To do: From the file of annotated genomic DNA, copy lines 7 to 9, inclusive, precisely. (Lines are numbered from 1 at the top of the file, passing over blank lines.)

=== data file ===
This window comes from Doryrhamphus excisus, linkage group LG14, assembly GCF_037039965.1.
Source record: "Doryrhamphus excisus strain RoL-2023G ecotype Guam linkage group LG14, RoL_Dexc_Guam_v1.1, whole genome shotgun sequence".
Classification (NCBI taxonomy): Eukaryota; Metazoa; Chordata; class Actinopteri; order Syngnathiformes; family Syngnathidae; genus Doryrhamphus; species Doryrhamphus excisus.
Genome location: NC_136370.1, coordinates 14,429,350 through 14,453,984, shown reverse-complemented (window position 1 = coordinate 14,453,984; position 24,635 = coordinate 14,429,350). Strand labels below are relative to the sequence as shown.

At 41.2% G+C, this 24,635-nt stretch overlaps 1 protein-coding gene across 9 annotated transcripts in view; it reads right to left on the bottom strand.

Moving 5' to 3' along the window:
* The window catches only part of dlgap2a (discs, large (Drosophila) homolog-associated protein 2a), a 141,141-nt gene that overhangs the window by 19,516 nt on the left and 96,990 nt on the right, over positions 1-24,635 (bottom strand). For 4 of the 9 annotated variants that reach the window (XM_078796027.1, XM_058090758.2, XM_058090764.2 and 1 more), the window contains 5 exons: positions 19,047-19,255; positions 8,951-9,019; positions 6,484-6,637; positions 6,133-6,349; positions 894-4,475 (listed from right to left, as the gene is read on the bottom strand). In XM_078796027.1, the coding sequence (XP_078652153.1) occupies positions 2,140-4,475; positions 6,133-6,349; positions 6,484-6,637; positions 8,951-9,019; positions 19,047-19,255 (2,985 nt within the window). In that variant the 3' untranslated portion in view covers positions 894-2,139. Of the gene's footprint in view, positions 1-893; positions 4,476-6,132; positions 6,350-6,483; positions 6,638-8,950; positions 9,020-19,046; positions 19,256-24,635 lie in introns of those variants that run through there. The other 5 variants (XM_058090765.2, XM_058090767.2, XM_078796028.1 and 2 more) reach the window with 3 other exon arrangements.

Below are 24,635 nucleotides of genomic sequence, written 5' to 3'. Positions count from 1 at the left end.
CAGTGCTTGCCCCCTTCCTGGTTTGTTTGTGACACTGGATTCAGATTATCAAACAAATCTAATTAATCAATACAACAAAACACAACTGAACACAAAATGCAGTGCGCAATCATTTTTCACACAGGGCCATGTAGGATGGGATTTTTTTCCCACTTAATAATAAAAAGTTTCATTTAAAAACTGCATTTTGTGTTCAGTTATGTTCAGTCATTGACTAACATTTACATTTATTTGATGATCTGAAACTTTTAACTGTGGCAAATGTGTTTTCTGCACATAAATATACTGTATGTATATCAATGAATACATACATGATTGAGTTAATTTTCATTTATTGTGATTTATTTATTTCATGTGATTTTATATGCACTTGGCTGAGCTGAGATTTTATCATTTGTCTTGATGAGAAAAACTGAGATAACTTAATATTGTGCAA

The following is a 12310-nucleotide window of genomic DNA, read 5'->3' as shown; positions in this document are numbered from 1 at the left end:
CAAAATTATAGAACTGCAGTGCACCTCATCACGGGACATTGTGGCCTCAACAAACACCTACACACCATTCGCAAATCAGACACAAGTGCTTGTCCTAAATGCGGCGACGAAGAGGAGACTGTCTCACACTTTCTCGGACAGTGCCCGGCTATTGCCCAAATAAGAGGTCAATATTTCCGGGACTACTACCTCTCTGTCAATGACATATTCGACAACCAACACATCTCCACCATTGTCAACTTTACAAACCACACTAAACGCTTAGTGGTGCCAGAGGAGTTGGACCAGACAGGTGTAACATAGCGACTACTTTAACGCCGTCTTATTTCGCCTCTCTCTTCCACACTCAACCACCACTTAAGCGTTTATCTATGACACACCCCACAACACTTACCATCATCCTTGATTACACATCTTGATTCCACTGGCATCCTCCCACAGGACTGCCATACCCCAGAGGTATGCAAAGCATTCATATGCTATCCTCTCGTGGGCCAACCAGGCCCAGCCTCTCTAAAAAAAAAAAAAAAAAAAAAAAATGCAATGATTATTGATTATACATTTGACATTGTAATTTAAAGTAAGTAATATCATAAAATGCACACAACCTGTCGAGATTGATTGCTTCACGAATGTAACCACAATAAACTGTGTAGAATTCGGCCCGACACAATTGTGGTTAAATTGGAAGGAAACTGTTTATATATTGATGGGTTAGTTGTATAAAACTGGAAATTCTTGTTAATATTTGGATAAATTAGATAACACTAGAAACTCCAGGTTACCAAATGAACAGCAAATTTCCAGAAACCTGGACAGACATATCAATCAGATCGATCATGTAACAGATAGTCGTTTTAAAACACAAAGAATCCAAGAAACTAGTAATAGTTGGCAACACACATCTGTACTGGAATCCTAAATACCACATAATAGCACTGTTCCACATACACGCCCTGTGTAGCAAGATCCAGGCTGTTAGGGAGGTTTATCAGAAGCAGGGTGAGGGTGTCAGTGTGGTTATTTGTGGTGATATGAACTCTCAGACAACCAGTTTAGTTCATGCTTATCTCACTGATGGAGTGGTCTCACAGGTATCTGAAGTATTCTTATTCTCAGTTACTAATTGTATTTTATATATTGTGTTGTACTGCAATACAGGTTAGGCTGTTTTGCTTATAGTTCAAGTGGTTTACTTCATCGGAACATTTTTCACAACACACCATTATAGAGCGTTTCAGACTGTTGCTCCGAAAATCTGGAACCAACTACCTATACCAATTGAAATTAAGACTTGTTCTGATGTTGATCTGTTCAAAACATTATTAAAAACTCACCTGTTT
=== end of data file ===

* The window catches only part of dlgap2a (discs, large (Drosophila) homolog-associated protein 2a), a 141,141-nt gene that overhangs the window by 19,516 nt on the left and 96,990 nt on the right, over positions 1-24,635 (bottom strand). For 4 of the 9 annotated variants that reach the window (XM_078796027.1, XM_058090758.2, XM_058090764.2 and 1 more), the window contains 5 exons: positions 19,047-19,255; positions 8,951-9,019; positions 6,484-6,637; positions 6,133-6,349; positions 894-4,475 (listed from right to left, as the gene is read on the bottom strand). In XM_078796027.1, the coding sequence (XP_078652153.1) occupies positions 2,140-4,475; positions 6,133-6,349; positions 6,484-6,637; positions 8,951-9,019; positions 19,047-19,255 (2,985 nt within the window). In that variant the 3' untranslated portion in view covers positions 894-2,139. Of the gene's footprint in view, positions 1-893; positions 4,476-6,132; positions 6,350-6,483; positions 6,638-8,950; positions 9,020-19,046; positions 19,256-24,635 lie in introns of those variants that run through there. The other 5 variants (XM_058090765.2, XM_058090767.2, XM_078796028.1 and 2 more) reach the window with 3 other exon arrangements.

Below are 24,635 nucleotides of genomic sequence, written 5' to 3'. Positions count from 1 at the left end.
CAGTGCTTGCCCCCTTCCTGGTTTGTTTGTGACACTGGATTCAGATTATCAAACAAATCTAATTAATCAATACAACAAAACACAACTGAACACAAAATGCAGTGCGCAATCATTTTTCACACAGGGCCATGTAGGATGGGATTTTTTTCCCACTTAATAATAAAAAGTTTCATTTAAAAACTGCATTTTGTGTTCAGTTATGTTCAGTCATTGACTAACATTTACATTTATTTGATGATCTGAAACTTTTAACTGTGGCAAATGTGTTTTCTGCACATAAATATACTGTATGTATATCAATGAATACATACATGATTGAGTTAATTTTCATTTATTGTGATTTATTTATTTCATGTGATTTTATATGCACTTGGCTGAGCTGAGATTTTATCATTTGTCTTGATGAGAAAAACTGAGATAACTTAATATTGTGCAA